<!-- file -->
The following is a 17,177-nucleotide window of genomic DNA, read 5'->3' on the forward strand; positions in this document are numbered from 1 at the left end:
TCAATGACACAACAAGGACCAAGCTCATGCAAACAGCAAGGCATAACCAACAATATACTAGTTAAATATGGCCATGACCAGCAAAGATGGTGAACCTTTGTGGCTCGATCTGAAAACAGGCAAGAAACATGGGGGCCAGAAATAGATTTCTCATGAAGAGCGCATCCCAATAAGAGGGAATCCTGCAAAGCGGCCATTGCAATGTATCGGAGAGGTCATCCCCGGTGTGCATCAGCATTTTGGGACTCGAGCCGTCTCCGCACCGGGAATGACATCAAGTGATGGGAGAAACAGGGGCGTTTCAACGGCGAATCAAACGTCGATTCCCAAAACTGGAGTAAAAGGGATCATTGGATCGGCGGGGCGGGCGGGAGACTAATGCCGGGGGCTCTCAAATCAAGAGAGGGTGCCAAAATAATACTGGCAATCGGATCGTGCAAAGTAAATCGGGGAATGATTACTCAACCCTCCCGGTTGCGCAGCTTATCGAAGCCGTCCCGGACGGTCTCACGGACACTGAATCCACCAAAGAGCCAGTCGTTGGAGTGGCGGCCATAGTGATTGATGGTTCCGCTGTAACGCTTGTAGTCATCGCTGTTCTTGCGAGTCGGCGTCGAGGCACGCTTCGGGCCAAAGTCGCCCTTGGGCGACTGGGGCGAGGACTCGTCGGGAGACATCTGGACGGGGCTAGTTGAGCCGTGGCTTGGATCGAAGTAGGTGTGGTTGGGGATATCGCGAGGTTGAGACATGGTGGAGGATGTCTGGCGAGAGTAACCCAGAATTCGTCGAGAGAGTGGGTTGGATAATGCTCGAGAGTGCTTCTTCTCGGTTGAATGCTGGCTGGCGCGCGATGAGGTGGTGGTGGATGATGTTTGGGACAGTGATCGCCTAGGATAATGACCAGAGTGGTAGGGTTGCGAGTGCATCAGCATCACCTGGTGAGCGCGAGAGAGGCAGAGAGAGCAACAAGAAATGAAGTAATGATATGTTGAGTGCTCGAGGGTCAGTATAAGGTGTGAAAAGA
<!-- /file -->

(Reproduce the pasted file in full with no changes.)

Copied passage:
The following is a 17,177-nucleotide window of genomic DNA, read 5'->3' on the forward strand; positions in this document are numbered from 1 at the left end:
TCAATGACACAACAAGGACCAAGCTCATGCAAACAGCAAGGCATAACCAACAATATACTAGTTAAATATGGCCATGACCAGCAAAGATGGTGAACCTTTGTGGCTCGATCTGAAAACAGGCAAGAAACATGGGGGCCAGAAATAGATTTCTCATGAAGAGCGCATCCCAATAAGAGGGAATCCTGCAAAGCGGCCATTGCAATGTATCGGAGAGGTCATCCCCGGTGTGCATCAGCATTTTGGGACTCGAGCCGTCTCCGCACCGGGAATGACATCAAGTGATGGGAGAAACAGGGGCGTTTCAACGGCGAATCAAACGTCGATTCCCAAAACTGGAGTAAAAGGGATCATTGGATCGGCGGGGCGGGCGGGAGACTAATGCCGGGGGCTCTCAAATCAAGAGAGGGTGCCAAAATAATACTGGCAATCGGATCGTGCAAAGTAAATCGGGGAATGATTACTCAACCCTCCCGGTTGCGCAGCTTATCGAAGCCGTCCCGGACGGTCTCACGGACACTGAATCCACCAAAGAGCCAGTCGTTGGAGTGGCGGCCATAGTGATTGATGGTTCCGCTGTAACGCTTGTAGTCATCGCTGTTCTTGCGAGTCGGCGTCGAGGCACGCTTCGGGCCAAAGTCGCCCTTGGGCGACTGGGGCGAGGACTCGTCGGGAGACATCTGGACGGGGCTAGTTGAGCCGTGGCTTGGATCGAAGTAGGTGTGGTTGGGGATATCGCGAGGTTGAGACATGGTGGAGGATGTCTGGCGAGAGTAACCCAGAATTCGTCGAGAGAGTGGGTTGGATAATGCTCGAGAGTGCTTCTTCTCGGTTGAATGCTGGCTGGCGCGCGATGAGGTGGTGGTGGATGATGTTTGGGACAGTGATCGCCTAGGATAATGACCAGAGTGGTAGGGTTGCGAGTGCATCAGCATCACCTGGTGAGCGCGAGAGAGGCAGAGAGAGCAACAAGAAATGAAGTAATGATATGTTGAGTGCTCGAGGGTCAGTATAAGGTGTGAAAAGA